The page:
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Callaloo 25.2 (2002) 701-705

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Book Review

Recontextualization, A Caribbean Legacy

Berrian, Brenda F. Awakening Spaces: French Caribbean Popular Songs, Music, and Culture. Chicago and London: The University of Chicago Press, 2000.

Brenda Berrian's Awakening Spaces: French Caribbean Popular Songs, Music, and Culture is an important contribution to the body of scholarly studies of French Caribbean culture. Berrian's central theme taps into the process of reconceptualization that is fundamental to Caribbean reality. She reminds us that, "The pride in being a French Caribbean and the crafting of songs are linked in an emphasis on memory inside a recontextualized space" (205). This recontextualized space travels between mainland France and its departments Guadeloupe and Martinique, not only interstitially but inclusively. Through writing and performing contemporary life French Caribbean peoples engage in remembering the past and forging a future in which they are active participants of French and Caribbean cultural production. The concept of recontextualization allows Berrian to weave the multiple, and often conflicting, threads that shape French Caribbean history into a constructive narrative of continuity, resistance, and, most importantly, reconceptualization of French Caribbean identity. Specifically, she "focuses on how vocalists, songwriters, and musicians from Martinique (and sometimes Guadeloupe) have treated the themes of empowerment and identity" (1). But her project succeeds in accomplishing much more than the study of the French Caribbean's musical history between 1970 and 1996; in addition, it offers a thoughtful analysis of the links between politics, literature, and culture of the region.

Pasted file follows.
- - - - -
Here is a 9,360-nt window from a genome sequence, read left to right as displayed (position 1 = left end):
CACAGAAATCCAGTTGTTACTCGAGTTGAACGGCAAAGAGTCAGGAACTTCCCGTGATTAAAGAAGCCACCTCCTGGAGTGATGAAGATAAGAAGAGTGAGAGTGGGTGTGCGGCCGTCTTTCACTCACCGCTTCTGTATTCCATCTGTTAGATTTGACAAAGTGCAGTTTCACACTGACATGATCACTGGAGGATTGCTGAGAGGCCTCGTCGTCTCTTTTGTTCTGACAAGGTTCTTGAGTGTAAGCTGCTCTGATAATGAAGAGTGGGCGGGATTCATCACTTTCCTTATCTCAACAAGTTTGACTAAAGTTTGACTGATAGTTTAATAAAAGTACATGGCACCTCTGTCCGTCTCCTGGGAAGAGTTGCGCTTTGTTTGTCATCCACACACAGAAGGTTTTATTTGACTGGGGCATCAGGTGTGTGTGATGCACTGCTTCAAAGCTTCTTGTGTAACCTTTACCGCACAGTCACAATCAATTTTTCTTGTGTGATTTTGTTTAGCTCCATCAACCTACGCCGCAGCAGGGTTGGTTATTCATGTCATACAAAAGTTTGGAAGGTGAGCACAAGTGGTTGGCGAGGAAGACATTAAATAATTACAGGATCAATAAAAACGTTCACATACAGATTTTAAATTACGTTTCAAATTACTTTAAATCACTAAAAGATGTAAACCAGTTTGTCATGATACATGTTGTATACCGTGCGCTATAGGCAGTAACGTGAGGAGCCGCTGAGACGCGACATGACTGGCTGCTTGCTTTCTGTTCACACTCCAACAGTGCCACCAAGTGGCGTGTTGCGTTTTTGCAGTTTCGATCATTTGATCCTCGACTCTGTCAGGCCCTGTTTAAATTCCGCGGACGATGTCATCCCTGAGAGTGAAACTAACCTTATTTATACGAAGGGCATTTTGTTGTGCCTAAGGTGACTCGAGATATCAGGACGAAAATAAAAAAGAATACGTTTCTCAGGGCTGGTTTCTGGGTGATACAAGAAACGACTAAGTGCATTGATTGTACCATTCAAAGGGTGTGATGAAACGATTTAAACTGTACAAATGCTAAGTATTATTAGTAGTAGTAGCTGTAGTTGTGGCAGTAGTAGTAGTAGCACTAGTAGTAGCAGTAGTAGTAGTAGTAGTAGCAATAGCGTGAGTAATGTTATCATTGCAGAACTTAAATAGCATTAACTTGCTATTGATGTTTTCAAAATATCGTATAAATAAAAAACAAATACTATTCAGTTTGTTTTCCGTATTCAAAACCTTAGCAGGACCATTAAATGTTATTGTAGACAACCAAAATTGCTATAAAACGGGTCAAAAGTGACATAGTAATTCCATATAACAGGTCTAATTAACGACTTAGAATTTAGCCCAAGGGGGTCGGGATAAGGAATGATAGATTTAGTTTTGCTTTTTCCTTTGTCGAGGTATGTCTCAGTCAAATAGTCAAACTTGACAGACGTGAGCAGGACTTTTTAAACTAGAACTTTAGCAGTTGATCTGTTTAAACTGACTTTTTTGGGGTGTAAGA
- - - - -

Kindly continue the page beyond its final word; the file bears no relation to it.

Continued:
Awakening Spaces deserves to be read along with other classics such as Bernabé, Chamoiseau, and Confiant's Éloge de la créolité, Gratiant's Fables créoles et autres écrits, Aimé Césaire's Retour au pays natal, Glissant's Discours Antillais, and Fanon's Peau noire, masques blancs. Berrian's text forces us to think beyond the land of origin and into the future where she signals a new-found cultural agency based on multiple spaces that awaken possibilities. She takes the reader on a journey where language and music [End Page 701] have the power to transform not only people's roles in life, but the perception of their lives, as well. By looking carefully at Creole lyrics and translating them, she engages with the éloge writers' belief that "Creoleness is about belonging to an original human entity which comes out of a process." (Éloge de la créolité, 92). This process is one of violent interactions between the Americas, Africa, and Europe. According to the éloge writers, Creolization is a result of tense interactions and survival from plantation dynamics, where language, race, religions, food, and medical practices mixed. Particularly, the Creole language came into being out of a need to communicate. Displaced groups from different areas in Africa had to follow commands in their masters' French without ever having learned it; survival meant figuring it out in some way. Creole therefore was (and is) predominantly oral. Creole is the space in which tradition, memory, and history are passed on throughout the generations. But Creole is no longer only a language of resistance and survival, it is an authentic living language that is finding its way to "legitimized" written form (in official texts and as a nationalized language in Haiti, for example), and back to oral transmission via music. As Gratiant says, "Par un juste retour des choses, l'écriture créole fonde son rayonnement sur la transmission orale." (By a twist of fate, the blossoming of Creole writing is founded on oral inheritance, my loose translation. The original has a poetic quality with more emphasis on the return of the repressed that I found hard to capture in English [Fables créoles, 23].) Creole is the basis of major, internationally acclaimed literary texts such as Patrick Chamoiseau's Texaco; Creoleness is a central way of being and living for French Caribbean Communities. Consequently, the process of interaction Berrian describes is one of a new intermixing, where Creole is a strong, positive marker of various regional histories. This is a history that is shaped by plantation culture and the more recent...


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